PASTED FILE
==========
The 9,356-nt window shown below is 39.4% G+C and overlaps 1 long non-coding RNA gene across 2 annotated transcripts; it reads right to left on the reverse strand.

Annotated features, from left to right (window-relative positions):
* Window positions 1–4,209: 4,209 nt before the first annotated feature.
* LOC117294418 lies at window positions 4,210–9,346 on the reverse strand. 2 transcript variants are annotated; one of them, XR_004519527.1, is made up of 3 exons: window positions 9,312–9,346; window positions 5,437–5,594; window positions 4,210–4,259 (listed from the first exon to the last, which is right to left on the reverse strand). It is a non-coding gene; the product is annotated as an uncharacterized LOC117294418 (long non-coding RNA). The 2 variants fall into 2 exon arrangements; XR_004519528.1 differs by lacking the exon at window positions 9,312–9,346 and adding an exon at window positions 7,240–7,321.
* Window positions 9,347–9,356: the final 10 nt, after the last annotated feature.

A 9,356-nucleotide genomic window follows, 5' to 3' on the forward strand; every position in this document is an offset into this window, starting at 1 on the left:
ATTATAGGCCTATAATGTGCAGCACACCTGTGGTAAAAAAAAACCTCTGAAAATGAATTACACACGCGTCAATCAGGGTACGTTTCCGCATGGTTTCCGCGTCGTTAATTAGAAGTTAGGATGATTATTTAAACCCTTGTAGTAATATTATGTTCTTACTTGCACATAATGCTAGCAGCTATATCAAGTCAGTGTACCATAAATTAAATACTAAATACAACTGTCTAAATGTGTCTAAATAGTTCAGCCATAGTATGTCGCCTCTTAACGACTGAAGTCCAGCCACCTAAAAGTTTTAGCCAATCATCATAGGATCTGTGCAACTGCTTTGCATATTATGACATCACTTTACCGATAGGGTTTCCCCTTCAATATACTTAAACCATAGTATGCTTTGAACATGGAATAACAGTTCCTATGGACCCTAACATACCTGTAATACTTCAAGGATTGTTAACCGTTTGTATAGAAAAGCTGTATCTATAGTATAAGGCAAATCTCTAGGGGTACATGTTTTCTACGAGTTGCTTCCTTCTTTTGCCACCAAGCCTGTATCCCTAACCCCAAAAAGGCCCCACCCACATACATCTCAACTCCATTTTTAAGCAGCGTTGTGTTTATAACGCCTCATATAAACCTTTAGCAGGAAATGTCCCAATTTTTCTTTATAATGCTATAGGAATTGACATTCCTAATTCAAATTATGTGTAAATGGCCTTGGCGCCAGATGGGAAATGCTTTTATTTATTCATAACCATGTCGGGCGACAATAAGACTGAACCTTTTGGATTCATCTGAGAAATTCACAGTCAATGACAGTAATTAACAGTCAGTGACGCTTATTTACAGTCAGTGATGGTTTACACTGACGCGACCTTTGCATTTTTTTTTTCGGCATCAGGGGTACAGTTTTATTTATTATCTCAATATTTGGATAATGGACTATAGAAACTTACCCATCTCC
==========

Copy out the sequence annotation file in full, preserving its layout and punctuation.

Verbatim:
The 9,356-nt window shown below is 39.4% G+C and overlaps 1 long non-coding RNA gene across 2 annotated transcripts; it reads right to left on the reverse strand.

Annotated features, from left to right (window-relative positions):
* Window positions 1–4,209: 4,209 nt before the first annotated feature.
* LOC117294418 lies at window positions 4,210–9,346 on the reverse strand. 2 transcript variants are annotated; one of them, XR_004519527.1, is made up of 3 exons: window positions 9,312–9,346; window positions 5,437–5,594; window positions 4,210–4,259 (listed from the first exon to the last, which is right to left on the reverse strand). It is a non-coding gene; the product is annotated as an uncharacterized LOC117294418 (long non-coding RNA). The 2 variants fall into 2 exon arrangements; XR_004519528.1 differs by lacking the exon at window positions 9,312–9,346 and adding an exon at window positions 7,240–7,321.
* Window positions 9,347–9,356: the final 10 nt, after the last annotated feature.

A 9,356-nucleotide genomic window follows, 5' to 3' on the forward strand; every position in this document is an offset into this window, starting at 1 on the left:
ATTATAGGCCTATAATGTGCAGCACACCTGTGGTAAAAAAAAACCTCTGAAAATGAATTACACACGCGTCAATCAGGGTACGTTTCCGCATGGTTTCCGCGTCGTTAATTAGAAGTTAGGATGATTATTTAAACCCTTGTAGTAATATTATGTTCTTACTTGCACATAATGCTAGCAGCTATATCAAGTCAGTGTACCATAAATTAAATACTAAATACAACTGTCTAAATGTGTCTAAATAGTTCAGCCATAGTATGTCGCCTCTTAACGACTGAAGTCCAGCCACCTAAAAGTTTTAGCCAATCATCATAGGATCTGTGCAACTGCTTTGCATATTATGACATCACTTTACCGATAGGGTTTCCCCTTCAATATACTTAAACCATAGTATGCTTTGAACATGGAATAACAGTTCCTATGGACCCTAACATACCTGTAATACTTCAAGGATTGTTAACCGTTTGTATAGAAAAGCTGTATCTATAGTATAAGGCAAATCTCTAGGGGTACATGTTTTCTACGAGTTGCTTCCTTCTTTTGCCACCAAGCCTGTATCCCTAACCCCAAAAAGGCCCCACCCACATACATCTCAACTCCATTTTTAAGCAGCGTTGTGTTTATAACGCCTCATATAAACCTTTAGCAGGAAATGTCCCAATTTTTCTTTATAATGCTATAGGAATTGACATTCCTAATTCAAATTATGTGTAAATGGCCTTGGCGCCAGATGGGAAATGCTTTTATTTATTCATAACCATGTCGGGCGACAATAAGACTGAACCTTTTGGATTCATCTGAGAAATTCACAGTCAATGACAGTAATTAACAGTCAGTGACGCTTATTTACAGTCAGTGATGGTTTACACTGACGCGACCTTTGCATTTTTTTTTTCGGCATCAGGGGTACAGTTTTATTTATTATCTCAATATTTGGATAATGGACTATAGAAACTTACCCATCTCC